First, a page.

About a month ago there was an unusual surge of dangerous forest fires around Quito, largely found to be the result of arson (some reportedly started with Molotov cocktails). There were a number of theories, one being that it was a political conspiracy of sorts.

    Fyi, the 2 main US men in the upcoming elections are:

    – Lucio Gutierrez, former president, lapdog of the US embassy.
    – Guillermo Lasso, banker, informant of the US embassy.

    I know this (how else) thanks to Wikileaks.

  137. As an ecuadorian, currently living in ecuador and has since 31 years ago, Rafael Correa’s government has been one of the worse political, historic and social mistakes the country has faced in a long time.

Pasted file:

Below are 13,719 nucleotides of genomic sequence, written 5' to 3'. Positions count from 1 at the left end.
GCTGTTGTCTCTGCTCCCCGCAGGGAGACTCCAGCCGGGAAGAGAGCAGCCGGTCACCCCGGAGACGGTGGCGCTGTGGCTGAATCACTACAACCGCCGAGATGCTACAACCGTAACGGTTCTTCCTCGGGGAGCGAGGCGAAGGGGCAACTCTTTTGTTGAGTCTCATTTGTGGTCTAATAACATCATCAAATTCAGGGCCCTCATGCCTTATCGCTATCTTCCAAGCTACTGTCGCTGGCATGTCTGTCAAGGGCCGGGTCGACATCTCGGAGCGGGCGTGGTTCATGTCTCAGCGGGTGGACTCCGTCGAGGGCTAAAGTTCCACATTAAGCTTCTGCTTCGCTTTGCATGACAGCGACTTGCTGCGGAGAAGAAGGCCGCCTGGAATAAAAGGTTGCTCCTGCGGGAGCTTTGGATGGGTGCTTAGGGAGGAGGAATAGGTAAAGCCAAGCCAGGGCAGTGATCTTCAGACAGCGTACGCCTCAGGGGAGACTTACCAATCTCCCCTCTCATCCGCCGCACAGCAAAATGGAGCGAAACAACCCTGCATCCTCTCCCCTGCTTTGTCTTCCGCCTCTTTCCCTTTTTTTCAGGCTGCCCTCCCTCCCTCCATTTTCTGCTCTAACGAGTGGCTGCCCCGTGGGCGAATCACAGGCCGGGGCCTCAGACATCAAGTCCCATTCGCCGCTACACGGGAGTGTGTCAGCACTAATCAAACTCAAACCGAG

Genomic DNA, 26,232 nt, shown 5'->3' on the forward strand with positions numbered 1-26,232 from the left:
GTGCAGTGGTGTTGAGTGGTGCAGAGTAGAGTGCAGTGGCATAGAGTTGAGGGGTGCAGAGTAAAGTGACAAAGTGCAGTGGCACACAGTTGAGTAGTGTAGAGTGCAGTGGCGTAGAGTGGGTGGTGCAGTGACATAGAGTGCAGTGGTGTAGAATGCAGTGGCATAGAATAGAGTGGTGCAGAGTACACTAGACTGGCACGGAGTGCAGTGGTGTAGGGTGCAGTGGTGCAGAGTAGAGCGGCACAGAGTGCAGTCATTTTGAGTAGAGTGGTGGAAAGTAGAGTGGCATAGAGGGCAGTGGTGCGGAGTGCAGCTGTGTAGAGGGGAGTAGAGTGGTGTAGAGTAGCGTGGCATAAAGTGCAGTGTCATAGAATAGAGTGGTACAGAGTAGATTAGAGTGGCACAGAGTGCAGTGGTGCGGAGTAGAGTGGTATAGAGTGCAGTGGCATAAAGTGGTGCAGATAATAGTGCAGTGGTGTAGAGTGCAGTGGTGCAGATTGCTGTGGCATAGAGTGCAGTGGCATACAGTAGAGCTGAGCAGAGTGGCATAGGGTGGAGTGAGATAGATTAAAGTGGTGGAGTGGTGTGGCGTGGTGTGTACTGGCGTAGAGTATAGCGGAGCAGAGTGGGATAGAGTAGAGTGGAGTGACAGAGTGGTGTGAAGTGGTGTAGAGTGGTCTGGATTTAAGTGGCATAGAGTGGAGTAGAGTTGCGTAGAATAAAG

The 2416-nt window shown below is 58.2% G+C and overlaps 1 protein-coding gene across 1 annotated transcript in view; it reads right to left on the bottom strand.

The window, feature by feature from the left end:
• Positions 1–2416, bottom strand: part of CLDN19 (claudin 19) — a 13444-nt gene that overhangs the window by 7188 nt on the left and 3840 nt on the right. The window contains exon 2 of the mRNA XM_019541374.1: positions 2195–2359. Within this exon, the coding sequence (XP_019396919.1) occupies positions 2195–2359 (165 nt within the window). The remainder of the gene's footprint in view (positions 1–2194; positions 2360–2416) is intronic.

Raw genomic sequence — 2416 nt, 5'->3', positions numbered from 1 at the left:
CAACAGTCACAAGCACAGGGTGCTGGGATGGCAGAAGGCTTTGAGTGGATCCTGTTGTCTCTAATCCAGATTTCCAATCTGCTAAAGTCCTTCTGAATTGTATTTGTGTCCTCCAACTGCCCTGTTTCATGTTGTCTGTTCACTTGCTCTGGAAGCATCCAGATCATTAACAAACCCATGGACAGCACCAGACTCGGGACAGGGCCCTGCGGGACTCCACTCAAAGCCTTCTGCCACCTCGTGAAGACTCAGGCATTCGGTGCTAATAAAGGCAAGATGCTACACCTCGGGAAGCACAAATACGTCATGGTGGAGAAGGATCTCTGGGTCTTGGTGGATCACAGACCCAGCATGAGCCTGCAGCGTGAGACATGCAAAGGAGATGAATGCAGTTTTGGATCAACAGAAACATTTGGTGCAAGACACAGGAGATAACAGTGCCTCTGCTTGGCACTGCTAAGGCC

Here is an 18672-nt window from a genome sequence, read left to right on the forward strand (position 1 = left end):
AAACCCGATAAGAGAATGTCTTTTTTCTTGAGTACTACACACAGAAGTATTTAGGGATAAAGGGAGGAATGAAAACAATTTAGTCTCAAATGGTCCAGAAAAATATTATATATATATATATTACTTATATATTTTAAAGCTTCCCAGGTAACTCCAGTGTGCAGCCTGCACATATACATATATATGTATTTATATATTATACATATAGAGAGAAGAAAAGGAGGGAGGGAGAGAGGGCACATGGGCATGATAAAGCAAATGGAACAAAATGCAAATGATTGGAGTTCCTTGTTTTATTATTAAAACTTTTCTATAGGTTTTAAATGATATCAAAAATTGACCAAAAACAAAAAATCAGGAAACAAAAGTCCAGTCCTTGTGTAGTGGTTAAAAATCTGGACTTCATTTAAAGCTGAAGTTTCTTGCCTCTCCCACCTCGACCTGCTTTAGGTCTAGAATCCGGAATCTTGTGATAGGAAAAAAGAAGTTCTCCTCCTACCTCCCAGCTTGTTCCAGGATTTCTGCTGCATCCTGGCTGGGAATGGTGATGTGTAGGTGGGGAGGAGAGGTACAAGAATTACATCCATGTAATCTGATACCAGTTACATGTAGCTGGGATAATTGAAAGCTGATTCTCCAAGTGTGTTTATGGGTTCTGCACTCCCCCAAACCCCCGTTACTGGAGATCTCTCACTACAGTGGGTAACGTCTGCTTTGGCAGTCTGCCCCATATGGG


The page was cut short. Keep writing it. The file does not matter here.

He manipulates justice and media for his own benefit to hide the corruption in all levels in this system he has implanted.

    If the CIA is planning to swamp correa, GOOD FOR US ECUADORIANS.

    We are currently witnessing how he and his people is shamelessly washing money through banks he owns and controls, and then he tries to cover the crime instead of punishing it.

    FUCK CORREA he is a dictator in the same way gadaffi was.

  138. Just read some of the comments supporting rafael correa. They are obviously paid to say so. It is unbelievable.

    This people has no education they are all brainwhased or paid to support him.

    I seriously think we, as a third world country with little or limited education, are fucking doomed to have dictators as presidents, such as correa.

    Look at Venezuela. Fucking third world country rich in oil and resources but Chavez controls it all.